4. Ask Whether You Should Say Anything At All
There seems to be an increasing tendency of unrelated brands to comment at every potential moment. A straightforward statement is generally an okay idea, but ask yourself whether you should be saying anything at all. Few brands are expected to comment on Pearl Harbor Day, for example. Ask yourself when your brand should be commenting on those dates—or news events—at all.
5. Train Your Staff
Print this post. Have a formal staff training. Have an informal discussion. However you choose to train your staff, make sure you train your staff! My belief is that most of these mistakes aren’t made by evil, mean, or otherwise horrible people. They’re made, most of the time, by oblivious but well-meaning and untrained people.
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[…] offers five good tips to organizations interested in avoiding such gaffes. They are good ones, but I think there is one […]
I agree that this is definitely not a crisis–it doesn’t have any characteristics of a real crisis. Your tips on how to avoid social media gaffes are good ones. I am partial to number five–I think good training is the biggest deterrent to creating online issues like this. The difference between SpaghettiOs and Kenneth Cole is that KC intended to shock and offend (as you said). That is his MO and the people who buy his clothing at this point in time are not offended by it. My caution to him would be, there may come a time when your penchant for shocking people will cross the line and you will reap the consequences. When you play with fire…
His magazine comments are telling about our culture–when brands resort to offending or shocking people to increase sales, we have hit an all-time low.
I’m a proud American, patriot and have loved ones who have served and lost their lives protecting this great country. And I’m sorry but just don’t agree with this social media mobocracy – this strict democracy of referendum – with no checks and balances, and piling upon a brand for what I would like to trust and believe was simply a pure intention of only good intentions. Such hardened hearts in this world today. Such lack of trust and willingness to judge. If only each move and every decision in our daily lives were to be met with such scrutiny.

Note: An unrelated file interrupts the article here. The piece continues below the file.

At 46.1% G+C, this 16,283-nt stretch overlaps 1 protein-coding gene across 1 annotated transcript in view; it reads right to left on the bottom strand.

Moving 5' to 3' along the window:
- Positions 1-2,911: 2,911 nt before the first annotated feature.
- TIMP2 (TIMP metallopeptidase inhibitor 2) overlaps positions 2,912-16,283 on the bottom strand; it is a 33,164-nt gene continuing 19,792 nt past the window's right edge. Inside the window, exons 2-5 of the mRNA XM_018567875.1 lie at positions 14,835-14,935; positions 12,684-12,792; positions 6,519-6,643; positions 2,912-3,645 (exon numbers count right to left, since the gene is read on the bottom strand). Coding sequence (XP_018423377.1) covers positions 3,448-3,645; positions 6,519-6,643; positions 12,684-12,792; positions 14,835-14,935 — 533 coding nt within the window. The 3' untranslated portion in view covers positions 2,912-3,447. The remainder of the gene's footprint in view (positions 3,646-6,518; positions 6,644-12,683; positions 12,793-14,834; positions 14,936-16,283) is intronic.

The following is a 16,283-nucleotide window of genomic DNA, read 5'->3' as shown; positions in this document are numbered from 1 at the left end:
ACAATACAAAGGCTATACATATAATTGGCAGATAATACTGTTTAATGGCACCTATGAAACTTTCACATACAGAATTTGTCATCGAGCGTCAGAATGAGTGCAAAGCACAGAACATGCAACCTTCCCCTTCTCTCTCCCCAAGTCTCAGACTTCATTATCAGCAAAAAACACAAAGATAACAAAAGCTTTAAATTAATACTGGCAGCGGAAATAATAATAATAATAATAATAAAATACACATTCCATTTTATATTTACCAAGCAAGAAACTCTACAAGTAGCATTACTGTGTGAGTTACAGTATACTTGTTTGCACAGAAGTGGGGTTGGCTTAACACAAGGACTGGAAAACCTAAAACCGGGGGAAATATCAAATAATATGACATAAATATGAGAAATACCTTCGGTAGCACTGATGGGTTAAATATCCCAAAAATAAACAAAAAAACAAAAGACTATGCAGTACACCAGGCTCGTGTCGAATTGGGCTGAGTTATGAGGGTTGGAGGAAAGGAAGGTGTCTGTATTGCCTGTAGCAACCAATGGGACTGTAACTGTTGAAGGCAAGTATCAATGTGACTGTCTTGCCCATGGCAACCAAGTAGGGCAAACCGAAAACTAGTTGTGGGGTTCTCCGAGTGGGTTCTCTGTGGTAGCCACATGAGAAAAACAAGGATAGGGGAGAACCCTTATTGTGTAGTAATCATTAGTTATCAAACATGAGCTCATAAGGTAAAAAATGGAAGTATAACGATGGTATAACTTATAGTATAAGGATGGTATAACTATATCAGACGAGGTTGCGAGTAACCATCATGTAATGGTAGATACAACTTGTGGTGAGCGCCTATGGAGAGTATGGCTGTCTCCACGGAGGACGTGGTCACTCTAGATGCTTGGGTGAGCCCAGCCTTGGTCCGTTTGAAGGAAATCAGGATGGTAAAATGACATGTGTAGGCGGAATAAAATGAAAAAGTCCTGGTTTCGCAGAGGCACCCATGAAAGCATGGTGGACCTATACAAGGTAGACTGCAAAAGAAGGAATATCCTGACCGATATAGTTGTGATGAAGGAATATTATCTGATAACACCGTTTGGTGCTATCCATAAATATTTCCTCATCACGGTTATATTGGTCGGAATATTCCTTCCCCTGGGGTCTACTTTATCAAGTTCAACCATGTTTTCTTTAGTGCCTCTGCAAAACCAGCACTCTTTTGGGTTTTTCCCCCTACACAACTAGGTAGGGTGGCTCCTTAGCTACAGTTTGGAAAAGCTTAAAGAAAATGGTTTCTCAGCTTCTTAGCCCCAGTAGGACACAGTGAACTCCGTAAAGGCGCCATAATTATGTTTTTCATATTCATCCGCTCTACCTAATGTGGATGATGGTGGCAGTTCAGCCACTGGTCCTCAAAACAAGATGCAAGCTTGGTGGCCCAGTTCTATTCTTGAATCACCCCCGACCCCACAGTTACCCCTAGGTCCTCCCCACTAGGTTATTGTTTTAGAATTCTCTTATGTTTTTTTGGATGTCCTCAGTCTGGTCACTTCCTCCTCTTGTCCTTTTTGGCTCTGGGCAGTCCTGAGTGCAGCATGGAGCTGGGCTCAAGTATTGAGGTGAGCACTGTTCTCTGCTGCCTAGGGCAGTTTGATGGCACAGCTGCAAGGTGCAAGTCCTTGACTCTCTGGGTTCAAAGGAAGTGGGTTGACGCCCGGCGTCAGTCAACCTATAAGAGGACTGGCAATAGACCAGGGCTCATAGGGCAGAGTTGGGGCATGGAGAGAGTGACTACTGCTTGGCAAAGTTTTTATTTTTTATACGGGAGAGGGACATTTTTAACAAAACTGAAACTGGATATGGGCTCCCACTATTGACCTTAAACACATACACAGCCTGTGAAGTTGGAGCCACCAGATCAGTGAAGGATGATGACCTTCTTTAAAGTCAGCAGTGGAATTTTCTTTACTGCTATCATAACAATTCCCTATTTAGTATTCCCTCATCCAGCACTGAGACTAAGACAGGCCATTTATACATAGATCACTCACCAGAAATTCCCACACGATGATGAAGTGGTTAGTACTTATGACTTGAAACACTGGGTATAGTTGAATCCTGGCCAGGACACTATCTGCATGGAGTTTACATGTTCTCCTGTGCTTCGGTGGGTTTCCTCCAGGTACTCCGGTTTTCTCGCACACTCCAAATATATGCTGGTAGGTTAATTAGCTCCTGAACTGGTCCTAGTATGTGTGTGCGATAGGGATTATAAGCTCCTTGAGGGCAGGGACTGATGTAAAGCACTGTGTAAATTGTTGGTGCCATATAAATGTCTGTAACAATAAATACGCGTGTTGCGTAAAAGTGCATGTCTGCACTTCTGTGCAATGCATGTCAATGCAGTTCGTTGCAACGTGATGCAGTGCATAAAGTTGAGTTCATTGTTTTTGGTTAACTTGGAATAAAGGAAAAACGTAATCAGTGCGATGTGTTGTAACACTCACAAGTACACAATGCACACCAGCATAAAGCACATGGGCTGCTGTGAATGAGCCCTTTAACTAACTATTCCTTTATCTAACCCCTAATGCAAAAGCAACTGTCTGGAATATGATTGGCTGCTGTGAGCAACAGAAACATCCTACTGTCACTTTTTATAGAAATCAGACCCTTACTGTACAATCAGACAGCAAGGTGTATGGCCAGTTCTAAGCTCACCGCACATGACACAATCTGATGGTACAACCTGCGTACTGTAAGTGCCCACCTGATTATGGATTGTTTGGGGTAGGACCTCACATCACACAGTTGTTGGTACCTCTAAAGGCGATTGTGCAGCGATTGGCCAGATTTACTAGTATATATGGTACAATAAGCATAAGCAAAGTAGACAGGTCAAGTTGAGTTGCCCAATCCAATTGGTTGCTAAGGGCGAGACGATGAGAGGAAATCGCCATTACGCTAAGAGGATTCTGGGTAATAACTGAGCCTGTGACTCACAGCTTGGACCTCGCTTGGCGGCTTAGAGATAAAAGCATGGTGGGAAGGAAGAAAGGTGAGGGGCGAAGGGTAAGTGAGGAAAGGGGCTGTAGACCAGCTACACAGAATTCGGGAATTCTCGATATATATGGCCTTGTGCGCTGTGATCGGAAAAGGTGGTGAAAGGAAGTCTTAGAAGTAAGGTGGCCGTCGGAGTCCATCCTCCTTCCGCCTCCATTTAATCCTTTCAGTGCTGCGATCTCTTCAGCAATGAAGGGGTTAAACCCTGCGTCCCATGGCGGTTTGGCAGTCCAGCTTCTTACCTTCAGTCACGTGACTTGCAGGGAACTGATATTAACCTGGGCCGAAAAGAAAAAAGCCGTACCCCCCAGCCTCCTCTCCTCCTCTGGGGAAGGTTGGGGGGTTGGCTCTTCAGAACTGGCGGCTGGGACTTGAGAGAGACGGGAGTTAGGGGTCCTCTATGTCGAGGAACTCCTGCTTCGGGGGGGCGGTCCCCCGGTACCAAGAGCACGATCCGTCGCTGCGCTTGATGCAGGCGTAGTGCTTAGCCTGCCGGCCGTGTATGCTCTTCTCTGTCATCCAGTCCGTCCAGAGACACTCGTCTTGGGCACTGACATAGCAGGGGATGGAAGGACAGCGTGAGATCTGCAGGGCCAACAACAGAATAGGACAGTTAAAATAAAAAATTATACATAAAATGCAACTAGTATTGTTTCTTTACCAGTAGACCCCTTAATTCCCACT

J Guest —
I understand where you’re coming from with your comment, and agree that there can be a mob-like “over-sensitivity” at times.
But it’s important to remember that effective communications relies on both the message the sender intends and the message the recipient receives. If the recipient doesn’t agree with the sender’s intentions, the communications was a failure. Therefore, in order to remain in the public’s good graces, brands MUST remain attentive to the perceptions their audiences are likely to form from their actions.
In other words, in many circumstances, you may be “right.” But being right may not be sufficient to maintain a brand’s image and reputation.
[…] have also seen quite a few big brands mark a disaster with their own social media disaster, for Mr. MediaTraining rounded up some terrible social media business moments from the year, including the infamous […]
Good list. I would also add to remember that the internet is GLOBAL. Unless your brand is entirely local it may not be appropriate to comment on national commemorations. At best it may suggest you don’t care about the rest of your audience, at worst you may insult them.
[…] what most recently caught my attention was a post by Mr. Media Training’s Brad Phillips on brands complete and utter exploitation of sacred public holidays and days of […]